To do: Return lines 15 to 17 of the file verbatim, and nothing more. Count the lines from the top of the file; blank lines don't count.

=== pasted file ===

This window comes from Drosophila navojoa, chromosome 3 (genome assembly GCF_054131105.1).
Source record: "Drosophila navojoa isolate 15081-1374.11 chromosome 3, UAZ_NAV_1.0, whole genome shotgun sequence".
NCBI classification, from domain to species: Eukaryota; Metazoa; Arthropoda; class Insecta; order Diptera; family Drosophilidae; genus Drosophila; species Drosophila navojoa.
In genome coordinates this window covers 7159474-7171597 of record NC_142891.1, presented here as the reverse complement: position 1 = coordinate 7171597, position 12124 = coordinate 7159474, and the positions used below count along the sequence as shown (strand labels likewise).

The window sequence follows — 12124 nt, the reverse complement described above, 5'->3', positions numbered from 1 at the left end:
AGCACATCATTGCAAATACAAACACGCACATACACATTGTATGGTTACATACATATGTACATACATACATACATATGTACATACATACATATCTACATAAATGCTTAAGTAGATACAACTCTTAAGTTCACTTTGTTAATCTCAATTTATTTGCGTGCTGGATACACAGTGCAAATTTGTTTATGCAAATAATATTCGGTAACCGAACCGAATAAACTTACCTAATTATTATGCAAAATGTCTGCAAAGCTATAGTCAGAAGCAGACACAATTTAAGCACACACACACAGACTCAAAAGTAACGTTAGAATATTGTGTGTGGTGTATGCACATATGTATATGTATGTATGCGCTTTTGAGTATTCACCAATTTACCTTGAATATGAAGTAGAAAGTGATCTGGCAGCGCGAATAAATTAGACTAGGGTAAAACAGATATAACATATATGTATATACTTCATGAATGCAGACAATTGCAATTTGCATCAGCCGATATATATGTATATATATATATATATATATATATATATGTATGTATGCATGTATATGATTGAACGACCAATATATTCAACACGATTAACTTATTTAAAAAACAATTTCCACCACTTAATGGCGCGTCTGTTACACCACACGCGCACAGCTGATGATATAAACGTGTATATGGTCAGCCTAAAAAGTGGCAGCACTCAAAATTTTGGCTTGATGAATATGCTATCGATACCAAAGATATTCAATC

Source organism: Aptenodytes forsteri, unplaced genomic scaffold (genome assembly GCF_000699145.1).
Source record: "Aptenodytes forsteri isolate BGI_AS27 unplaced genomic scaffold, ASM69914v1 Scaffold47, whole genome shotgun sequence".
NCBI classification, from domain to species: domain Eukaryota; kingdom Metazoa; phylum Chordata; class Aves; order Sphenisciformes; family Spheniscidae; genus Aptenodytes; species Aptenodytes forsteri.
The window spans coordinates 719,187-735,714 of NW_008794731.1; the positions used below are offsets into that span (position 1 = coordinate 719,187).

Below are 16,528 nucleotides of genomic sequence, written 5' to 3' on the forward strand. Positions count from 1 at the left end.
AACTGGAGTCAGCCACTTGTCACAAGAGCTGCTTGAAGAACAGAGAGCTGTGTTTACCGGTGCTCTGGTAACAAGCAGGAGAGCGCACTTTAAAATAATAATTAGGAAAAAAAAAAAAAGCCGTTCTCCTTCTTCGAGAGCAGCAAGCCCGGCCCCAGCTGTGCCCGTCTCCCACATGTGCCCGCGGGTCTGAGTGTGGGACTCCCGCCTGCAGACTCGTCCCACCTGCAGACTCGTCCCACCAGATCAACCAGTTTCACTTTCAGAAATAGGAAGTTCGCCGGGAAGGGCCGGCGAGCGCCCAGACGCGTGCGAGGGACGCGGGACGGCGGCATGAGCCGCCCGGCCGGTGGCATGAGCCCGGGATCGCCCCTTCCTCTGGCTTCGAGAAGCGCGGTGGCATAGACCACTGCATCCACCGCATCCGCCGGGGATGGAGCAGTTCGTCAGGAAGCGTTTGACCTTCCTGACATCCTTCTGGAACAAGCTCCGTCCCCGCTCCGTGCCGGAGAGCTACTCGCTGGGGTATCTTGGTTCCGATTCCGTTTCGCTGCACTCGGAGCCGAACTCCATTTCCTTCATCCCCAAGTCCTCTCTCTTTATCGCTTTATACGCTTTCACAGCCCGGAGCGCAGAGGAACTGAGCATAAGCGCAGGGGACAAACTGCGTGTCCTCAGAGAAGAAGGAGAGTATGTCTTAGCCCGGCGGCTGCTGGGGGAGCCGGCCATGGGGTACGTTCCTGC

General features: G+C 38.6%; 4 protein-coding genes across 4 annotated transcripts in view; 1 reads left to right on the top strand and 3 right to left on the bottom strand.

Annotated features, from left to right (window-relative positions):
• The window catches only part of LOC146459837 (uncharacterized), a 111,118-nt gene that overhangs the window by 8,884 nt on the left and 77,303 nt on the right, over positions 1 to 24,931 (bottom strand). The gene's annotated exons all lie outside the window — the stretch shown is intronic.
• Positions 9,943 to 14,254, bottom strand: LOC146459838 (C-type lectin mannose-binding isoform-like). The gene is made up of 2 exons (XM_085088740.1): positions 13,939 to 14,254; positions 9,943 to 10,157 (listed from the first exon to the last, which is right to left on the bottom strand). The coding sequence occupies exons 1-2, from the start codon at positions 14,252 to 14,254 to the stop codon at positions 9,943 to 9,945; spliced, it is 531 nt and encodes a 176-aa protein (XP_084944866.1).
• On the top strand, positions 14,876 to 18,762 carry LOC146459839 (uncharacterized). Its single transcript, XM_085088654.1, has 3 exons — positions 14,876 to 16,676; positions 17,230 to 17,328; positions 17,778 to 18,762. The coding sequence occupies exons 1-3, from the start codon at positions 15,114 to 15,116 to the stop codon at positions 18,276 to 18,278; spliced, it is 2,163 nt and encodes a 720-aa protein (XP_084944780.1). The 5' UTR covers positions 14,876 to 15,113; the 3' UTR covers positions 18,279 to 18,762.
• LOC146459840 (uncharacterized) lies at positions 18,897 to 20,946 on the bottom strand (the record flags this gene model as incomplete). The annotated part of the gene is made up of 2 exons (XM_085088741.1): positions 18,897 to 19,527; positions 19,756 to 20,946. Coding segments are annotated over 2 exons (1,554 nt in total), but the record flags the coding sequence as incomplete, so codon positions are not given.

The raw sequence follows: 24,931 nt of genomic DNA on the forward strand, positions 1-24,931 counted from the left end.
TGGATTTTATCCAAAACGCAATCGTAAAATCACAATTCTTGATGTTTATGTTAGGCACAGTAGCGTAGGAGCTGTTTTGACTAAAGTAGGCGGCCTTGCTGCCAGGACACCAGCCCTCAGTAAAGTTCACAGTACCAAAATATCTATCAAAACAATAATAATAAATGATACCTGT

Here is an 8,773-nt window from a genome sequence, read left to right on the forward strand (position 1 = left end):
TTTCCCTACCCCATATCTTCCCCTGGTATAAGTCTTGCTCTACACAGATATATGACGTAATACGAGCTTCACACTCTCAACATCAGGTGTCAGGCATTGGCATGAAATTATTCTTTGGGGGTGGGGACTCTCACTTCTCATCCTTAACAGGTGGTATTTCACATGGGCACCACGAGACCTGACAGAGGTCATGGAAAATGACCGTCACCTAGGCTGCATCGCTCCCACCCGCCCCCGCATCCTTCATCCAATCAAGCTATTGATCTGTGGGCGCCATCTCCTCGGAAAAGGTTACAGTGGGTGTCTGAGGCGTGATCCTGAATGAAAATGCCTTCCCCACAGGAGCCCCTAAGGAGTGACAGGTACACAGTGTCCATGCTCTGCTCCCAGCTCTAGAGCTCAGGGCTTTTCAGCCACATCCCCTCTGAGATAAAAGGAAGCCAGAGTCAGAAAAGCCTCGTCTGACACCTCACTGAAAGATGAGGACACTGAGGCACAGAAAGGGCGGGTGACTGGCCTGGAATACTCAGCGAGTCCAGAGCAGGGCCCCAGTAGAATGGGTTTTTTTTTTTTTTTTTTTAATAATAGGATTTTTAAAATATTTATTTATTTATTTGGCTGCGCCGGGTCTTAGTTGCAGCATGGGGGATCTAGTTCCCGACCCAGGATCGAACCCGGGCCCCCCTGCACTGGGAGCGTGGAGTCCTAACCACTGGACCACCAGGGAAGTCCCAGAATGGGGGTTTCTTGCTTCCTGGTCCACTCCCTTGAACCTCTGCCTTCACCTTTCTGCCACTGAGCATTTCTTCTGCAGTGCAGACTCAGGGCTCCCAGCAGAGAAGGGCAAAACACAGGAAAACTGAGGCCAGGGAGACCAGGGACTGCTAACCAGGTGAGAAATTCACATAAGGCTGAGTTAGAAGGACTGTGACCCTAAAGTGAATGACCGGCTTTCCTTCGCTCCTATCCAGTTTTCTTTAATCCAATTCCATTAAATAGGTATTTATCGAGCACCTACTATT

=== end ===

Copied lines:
• The window catches only part of LOC146459837 (uncharacterized), a 111,118-nt gene that overhangs the window by 8,884 nt on the left and 77,303 nt on the right, over positions 1 to 24,931 (bottom strand). The gene's annotated exons all lie outside the window — the stretch shown is intronic.
• Positions 9,943 to 14,254, bottom strand: LOC146459838 (C-type lectin mannose-binding isoform-like). The gene is made up of 2 exons (XM_085088740.1): positions 13,939 to 14,254; positions 9,943 to 10,157 (listed from the first exon to the last, which is right to left on the bottom strand). The coding sequence occupies exons 1-2, from the start codon at positions 14,252 to 14,254 to the stop codon at positions 9,943 to 9,945; spliced, it is 531 nt and encodes a 176-aa protein (XP_084944866.1).
• On the top strand, positions 14,876 to 18,762 carry LOC146459839 (uncharacterized). Its single transcript, XM_085088654.1, has 3 exons — positions 14,876 to 16,676; positions 17,230 to 17,328; positions 17,778 to 18,762. The coding sequence occupies exons 1-3, from the start codon at positions 15,114 to 15,116 to the stop codon at positions 18,276 to 18,278; spliced, it is 2,163 nt and encodes a 720-aa protein (XP_084944780.1). The 5' UTR covers positions 14,876 to 15,113; the 3' UTR covers positions 18,279 to 18,762.